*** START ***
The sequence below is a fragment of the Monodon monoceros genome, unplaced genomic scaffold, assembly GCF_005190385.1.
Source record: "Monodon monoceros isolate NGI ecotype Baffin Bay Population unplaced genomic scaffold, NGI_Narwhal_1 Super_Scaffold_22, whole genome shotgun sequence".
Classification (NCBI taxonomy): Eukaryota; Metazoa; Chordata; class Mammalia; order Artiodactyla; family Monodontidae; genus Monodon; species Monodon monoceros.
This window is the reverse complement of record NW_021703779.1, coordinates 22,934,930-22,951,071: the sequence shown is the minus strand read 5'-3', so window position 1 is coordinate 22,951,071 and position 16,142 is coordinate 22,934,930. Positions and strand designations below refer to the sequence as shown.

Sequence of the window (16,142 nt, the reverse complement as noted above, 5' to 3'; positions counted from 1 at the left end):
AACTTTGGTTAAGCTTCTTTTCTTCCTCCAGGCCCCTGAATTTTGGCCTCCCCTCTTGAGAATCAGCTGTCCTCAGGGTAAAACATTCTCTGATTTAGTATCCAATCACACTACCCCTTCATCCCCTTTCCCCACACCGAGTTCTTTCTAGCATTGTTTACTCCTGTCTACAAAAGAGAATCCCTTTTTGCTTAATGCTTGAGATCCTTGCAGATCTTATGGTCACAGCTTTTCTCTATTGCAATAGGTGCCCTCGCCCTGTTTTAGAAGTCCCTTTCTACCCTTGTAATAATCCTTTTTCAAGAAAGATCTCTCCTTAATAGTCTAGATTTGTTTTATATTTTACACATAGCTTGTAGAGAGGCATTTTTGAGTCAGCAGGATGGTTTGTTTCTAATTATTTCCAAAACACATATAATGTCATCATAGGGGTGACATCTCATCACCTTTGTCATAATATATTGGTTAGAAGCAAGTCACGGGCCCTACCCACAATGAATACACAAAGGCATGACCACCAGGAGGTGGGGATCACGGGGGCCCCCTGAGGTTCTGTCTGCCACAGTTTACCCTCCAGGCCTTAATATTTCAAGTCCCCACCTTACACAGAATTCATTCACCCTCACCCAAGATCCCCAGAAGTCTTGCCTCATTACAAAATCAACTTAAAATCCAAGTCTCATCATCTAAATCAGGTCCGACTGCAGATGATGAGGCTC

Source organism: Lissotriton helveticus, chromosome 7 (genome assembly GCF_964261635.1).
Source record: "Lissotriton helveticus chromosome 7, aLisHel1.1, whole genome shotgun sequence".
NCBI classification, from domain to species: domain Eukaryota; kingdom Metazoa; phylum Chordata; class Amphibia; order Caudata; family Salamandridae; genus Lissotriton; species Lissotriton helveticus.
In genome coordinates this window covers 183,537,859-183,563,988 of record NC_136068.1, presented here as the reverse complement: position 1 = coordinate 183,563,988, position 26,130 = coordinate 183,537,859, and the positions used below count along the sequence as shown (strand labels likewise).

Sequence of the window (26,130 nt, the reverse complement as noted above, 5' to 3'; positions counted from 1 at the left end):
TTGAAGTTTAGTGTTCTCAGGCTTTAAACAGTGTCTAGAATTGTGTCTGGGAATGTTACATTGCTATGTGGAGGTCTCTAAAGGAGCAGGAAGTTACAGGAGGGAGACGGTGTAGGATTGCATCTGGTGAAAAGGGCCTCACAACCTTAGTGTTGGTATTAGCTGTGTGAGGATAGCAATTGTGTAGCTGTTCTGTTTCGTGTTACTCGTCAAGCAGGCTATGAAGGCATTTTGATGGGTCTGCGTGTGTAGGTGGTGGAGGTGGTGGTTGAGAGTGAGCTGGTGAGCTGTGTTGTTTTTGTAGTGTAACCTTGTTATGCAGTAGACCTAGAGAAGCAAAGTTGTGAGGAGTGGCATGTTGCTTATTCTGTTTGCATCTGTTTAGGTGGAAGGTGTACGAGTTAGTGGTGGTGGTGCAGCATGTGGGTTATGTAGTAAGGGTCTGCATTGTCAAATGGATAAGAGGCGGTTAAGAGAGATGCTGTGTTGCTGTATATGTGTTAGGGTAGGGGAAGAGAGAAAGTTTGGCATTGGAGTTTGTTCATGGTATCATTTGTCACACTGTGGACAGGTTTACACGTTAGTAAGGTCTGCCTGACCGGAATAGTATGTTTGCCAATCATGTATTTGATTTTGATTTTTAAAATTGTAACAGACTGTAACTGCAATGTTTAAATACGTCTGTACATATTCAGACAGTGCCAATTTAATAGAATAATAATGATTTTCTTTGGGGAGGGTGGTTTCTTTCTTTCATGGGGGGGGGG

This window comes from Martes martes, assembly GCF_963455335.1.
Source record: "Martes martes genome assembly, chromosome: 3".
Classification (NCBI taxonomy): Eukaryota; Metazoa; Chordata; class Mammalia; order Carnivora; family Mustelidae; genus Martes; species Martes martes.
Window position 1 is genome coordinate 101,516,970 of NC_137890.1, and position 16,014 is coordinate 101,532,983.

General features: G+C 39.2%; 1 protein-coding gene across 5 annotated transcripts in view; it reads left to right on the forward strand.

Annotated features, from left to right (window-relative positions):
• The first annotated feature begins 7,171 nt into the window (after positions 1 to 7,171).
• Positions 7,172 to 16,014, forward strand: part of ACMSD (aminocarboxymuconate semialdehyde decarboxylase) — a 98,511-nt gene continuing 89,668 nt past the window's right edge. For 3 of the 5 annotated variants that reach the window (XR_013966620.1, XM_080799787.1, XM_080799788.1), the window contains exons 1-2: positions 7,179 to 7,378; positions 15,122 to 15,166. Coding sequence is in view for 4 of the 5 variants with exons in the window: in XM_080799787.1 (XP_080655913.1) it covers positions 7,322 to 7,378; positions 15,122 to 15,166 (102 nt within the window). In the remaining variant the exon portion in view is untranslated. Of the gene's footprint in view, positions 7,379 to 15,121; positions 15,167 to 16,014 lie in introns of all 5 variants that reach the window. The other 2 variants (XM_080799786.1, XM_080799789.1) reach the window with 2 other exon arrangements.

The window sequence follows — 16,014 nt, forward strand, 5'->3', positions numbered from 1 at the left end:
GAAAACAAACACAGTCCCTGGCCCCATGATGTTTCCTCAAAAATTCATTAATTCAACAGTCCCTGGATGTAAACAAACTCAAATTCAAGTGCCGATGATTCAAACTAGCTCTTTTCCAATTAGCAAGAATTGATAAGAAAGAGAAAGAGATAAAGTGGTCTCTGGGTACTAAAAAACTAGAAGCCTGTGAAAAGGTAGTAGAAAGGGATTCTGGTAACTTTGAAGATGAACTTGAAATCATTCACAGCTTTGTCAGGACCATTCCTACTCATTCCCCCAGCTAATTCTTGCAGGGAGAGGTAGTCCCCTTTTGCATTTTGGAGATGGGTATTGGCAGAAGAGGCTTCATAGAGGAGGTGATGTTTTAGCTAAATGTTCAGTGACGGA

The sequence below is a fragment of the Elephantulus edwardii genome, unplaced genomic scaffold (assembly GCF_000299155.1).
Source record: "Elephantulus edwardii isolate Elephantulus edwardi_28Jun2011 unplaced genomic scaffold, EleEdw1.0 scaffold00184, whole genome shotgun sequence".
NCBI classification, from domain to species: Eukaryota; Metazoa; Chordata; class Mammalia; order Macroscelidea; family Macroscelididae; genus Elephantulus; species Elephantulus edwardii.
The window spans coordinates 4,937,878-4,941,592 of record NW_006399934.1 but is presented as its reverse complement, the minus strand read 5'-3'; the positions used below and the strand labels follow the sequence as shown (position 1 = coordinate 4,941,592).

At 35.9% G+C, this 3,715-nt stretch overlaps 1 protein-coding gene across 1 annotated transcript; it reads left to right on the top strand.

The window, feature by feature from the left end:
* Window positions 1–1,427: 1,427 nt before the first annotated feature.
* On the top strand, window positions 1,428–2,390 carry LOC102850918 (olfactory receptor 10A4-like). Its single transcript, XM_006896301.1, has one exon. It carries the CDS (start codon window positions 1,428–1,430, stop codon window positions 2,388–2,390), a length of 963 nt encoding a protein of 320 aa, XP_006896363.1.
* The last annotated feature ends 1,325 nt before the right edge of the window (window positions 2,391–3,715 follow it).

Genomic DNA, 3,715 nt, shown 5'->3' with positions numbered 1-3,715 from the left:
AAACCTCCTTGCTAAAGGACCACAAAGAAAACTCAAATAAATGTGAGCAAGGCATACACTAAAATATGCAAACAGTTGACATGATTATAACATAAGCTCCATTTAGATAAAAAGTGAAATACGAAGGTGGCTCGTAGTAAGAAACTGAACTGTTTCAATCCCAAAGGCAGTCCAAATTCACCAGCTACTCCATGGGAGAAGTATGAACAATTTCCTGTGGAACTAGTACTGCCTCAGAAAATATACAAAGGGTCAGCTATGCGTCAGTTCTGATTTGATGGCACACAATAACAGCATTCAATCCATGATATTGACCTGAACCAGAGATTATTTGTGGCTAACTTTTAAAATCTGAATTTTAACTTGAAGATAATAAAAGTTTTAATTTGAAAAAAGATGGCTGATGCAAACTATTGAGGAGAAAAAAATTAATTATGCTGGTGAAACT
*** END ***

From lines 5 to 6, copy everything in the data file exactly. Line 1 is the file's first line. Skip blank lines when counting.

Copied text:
Sequence of the window (16,142 nt, the reverse complement as noted above, 5' to 3'; positions counted from 1 at the left end):
AACTTTGGTTAAGCTTCTTTTCTTCCTCCAGGCCCCTGAATTTTGGCCTCCCCTCTTGAGAATCAGCTGTCCTCAGGGTAAAACATTCTCTGATTTAGTATCCAATCACACTACCCCTTCATCCCCTTTCCCCACACCGAGTTCTTTCTAGCATTGTTTACTCCTGTCTACAAAAGAGAATCCCTTTTTGCTTAATGCTTGAGATCCTTGCAGATCTTATGGTCACAGCTTTTCTCTATTGCAATAGGTGCCCTCGCCCTGTTTTAGAAGTCCCTTTCTACCCTTGTAATAATCCTTTTTCAAGAAAGATCTCTCCTTAATAGTCTAGATTTGTTTTATATTTTACACATAGCTTGTAGAGAGGCATTTTTGAGTCAGCAGGATGGTTTGTTTCTAATTATTTCCAAAACACATATAATGTCATCATAGGGGTGACATCTCATCACCTTTGTCATAATATATTGGTTAGAAGCAAGTCACGGGCCCTACCCACAATGAATACACAAAGGCATGACCACCAGGAGGTGGGGATCACGGGGGCCCCCTGAGGTTCTGTCTGCCACAGTTTACCCTCCAGGCCTTAATATTTCAAGTCCCCACCTTACACAGAATTCATTCACCCTCACCCAAGATCCCCAGAAGTCTTGCCTCATTACAAAATCAACTTAAAATCCAAGTCTCATCATCTAAATCAGGTCCGACTGCAGATGATGAGGCTC